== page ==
With a field of conservative challengers set, South Carolina conservatives seem ready to take on the task of replacing Sen. Lindsey Graham (R-SC).
During a meeting last week, the Greenville County Republican Executive Committee presented resolution in support of replacing Graham, listing off a number of actions and votes he has taken that they find to be “fundamentally inconsistent with the principles of the South Carolina Republican Party.”
Among the 29 specific grievances, the Greenville County Republican Executive Committee notes that Graham has voted for President Obama’s “radical appointments” to the Supreme Court, supported giving aid to elements of al-Qaeda in Syria, and his backing of NSA surveillance of innocent Americans. They also note Graham’s vote for the TARP bailout and his support of new carbon regulations and taxes.
The resolution, which was made available by Joshua Cook at BenSwann.com, states that Graham “should be replaced as Senator for the State of South Carolina at the earliest possible electoral opportunity” and urges other local parties in the state take a similar action.
Graham will have more competition this year, facing three primary challengers as he has continued to lose favor with conservatives in the Palmetto State.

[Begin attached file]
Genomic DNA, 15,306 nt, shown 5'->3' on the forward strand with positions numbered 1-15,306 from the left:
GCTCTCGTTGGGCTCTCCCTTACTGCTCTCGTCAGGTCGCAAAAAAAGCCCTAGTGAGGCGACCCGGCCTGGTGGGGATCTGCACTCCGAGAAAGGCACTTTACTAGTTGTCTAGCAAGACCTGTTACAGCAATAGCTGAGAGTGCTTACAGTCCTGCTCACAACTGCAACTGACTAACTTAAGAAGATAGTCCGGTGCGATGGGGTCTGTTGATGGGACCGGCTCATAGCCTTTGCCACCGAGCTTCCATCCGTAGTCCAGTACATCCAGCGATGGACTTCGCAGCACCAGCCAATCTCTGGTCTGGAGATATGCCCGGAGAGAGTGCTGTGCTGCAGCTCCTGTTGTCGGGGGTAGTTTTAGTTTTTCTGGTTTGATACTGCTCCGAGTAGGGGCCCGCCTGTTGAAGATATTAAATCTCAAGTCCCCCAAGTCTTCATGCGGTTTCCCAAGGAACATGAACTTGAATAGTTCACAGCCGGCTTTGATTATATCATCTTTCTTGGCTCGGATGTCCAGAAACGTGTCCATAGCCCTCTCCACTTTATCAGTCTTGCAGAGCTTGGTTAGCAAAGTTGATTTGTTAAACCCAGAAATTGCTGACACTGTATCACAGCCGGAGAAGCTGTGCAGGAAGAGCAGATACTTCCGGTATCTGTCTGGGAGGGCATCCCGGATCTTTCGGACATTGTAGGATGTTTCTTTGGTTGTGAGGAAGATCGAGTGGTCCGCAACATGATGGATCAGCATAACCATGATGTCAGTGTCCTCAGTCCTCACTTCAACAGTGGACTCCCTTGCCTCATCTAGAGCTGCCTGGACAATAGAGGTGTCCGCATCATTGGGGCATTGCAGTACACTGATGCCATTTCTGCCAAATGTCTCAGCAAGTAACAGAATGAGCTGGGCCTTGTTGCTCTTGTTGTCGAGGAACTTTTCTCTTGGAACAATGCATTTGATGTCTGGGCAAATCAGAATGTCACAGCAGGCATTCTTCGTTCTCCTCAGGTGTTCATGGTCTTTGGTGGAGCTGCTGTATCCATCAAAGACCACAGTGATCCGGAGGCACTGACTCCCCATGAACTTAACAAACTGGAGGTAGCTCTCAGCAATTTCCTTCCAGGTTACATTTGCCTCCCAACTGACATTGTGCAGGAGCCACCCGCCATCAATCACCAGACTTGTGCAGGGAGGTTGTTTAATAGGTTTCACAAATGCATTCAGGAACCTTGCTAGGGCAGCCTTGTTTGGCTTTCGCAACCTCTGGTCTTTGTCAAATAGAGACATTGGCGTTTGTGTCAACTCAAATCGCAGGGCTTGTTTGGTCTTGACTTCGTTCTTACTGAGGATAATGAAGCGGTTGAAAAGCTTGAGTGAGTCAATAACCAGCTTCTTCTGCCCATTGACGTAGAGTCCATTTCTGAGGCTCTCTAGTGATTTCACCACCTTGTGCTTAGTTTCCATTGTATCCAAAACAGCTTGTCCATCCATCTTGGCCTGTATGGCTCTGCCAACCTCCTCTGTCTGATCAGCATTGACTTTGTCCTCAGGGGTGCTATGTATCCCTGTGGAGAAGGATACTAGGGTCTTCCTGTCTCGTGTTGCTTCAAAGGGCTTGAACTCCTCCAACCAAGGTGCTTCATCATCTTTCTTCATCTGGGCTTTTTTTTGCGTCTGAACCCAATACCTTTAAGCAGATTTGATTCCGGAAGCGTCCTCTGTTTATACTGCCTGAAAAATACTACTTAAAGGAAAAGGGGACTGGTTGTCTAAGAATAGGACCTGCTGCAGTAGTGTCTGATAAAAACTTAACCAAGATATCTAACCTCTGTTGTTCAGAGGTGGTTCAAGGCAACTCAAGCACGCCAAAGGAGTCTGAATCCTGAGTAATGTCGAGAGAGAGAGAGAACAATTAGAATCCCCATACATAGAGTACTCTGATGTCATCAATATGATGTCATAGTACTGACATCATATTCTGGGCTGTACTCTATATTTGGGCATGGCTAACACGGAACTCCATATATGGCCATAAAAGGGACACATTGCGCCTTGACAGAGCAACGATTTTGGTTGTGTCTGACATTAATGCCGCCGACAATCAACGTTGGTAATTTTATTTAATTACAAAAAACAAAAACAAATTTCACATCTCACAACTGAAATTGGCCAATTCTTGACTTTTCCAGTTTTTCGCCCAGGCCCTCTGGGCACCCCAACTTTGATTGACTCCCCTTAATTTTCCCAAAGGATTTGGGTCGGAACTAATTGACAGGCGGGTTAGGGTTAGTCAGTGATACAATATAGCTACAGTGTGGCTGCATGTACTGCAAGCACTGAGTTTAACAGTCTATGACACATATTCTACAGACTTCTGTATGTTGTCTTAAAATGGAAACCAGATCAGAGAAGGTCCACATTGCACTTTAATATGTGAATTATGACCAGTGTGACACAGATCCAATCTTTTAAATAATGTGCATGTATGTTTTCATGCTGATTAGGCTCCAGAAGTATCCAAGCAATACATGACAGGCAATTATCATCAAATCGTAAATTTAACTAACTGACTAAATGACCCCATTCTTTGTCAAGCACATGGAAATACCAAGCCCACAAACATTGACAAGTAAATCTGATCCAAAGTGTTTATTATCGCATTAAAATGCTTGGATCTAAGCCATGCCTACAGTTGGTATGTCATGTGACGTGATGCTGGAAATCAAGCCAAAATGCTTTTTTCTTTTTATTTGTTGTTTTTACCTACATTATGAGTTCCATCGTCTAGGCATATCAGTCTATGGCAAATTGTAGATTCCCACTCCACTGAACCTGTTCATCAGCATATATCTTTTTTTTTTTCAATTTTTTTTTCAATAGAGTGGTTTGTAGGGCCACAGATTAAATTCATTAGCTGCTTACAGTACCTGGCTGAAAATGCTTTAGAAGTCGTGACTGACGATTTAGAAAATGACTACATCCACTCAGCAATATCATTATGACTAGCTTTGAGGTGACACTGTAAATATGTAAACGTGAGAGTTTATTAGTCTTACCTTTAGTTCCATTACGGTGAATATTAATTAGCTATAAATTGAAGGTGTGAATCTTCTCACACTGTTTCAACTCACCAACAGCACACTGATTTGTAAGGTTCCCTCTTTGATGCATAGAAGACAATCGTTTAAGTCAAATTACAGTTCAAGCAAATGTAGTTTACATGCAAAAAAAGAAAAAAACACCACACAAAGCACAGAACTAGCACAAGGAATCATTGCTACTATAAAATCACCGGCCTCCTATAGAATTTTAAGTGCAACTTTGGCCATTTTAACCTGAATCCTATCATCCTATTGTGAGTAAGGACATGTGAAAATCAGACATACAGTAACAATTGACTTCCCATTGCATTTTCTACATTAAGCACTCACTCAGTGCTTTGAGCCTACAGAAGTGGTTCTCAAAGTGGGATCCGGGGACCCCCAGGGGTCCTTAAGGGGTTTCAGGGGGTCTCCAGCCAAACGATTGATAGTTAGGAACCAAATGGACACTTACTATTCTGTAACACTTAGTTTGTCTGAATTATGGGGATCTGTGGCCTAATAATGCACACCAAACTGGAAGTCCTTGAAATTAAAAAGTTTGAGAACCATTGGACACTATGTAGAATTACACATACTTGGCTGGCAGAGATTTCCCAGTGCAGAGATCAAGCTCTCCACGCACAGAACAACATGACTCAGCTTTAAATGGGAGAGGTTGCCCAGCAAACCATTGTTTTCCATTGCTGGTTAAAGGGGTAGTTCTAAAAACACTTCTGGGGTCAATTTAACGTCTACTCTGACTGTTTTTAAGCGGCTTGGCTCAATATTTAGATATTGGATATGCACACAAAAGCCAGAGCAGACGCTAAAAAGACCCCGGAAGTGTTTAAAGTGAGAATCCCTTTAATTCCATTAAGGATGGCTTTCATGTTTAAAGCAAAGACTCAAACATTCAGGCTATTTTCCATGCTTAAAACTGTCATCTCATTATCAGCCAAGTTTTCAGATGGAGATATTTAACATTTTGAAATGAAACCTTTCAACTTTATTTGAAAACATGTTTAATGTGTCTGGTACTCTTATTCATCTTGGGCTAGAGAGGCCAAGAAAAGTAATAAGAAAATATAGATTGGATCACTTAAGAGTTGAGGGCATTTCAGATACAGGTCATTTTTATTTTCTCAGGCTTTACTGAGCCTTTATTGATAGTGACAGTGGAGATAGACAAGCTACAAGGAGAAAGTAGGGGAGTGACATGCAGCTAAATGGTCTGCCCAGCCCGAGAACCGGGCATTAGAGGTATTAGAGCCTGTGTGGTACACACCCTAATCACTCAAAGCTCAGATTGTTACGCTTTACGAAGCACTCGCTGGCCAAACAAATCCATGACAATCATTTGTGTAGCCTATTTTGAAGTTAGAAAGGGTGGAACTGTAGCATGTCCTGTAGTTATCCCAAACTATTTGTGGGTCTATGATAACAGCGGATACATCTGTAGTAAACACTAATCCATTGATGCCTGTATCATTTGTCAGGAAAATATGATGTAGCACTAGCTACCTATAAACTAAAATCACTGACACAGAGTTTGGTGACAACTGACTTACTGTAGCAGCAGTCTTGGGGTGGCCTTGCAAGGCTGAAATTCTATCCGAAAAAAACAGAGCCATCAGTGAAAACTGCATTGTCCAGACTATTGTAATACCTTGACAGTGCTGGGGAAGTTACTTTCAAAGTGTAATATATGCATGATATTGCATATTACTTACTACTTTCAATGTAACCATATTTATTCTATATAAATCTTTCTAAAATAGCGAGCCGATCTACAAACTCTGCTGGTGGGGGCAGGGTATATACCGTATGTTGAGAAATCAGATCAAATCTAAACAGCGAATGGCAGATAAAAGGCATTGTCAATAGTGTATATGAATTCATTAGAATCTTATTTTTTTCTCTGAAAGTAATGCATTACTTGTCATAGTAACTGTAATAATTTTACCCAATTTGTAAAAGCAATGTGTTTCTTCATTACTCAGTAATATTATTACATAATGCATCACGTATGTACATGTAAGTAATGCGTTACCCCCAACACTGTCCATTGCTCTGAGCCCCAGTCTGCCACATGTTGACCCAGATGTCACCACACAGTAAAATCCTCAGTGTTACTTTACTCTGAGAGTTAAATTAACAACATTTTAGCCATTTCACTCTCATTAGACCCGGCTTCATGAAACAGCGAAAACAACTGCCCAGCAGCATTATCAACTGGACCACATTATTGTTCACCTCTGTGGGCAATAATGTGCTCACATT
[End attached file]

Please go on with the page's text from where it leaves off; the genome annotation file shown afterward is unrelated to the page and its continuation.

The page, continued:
Over at the American Conservative, James Antle explains that at least two of Graham’s primary challengers — Nancy Mace and State Sen. Lee Bright — are ready to go toe-to-toe with the Senator’s controversial, anti-conservative views.
“it is remarkable that two of Graham’s three challengers in next year’s Republican primary seem prepared to take the senator’s hawkishness head-on,” wrote Antle. “State Sen. Lee Bright, a lawmaker from Greer, endorsed Ron Paul for president in the Palmetto State’s pivotal primary. Bright’s campaign website blasts the slogan, ‘For Senate, for liberty.’”
“Bright is joined by Charleston businesswoman Nancy Mace. When Graham suggested that Rand Paul was soft on national defense, Mace decided to stand with Rand,” he recalled. “She argued that instead of endorsing ‘President Obama’s intrusive arm of big brother regarding the collection of data and phone records,’ we might instead revisit Graham’s policies of foreign aid and intervention.”
But Antle points out that Mace and Bright will have a tough road ahead of them, noting the mountain of campaign cash on which Graham sits and his willingness to take on a fight. He also expresses some weariness about the number of challengers now in the race, which could help Graham if they fight among each other.
There hasn’t been a poll out of South Carolina in a while. But Republicans in the state do seem less supportive of Graham than they had been. In April, a Winthrop University poll found that his approval rating among South Carolina Republican had fallen to 57.5% from 71.6% in February.
Though not yet ominous for Graham, it does show that his primary challengers have an opening to make their case for why they present a better choice for voters. And with the help of activists ready to show Graham the door, they may be able to do just that.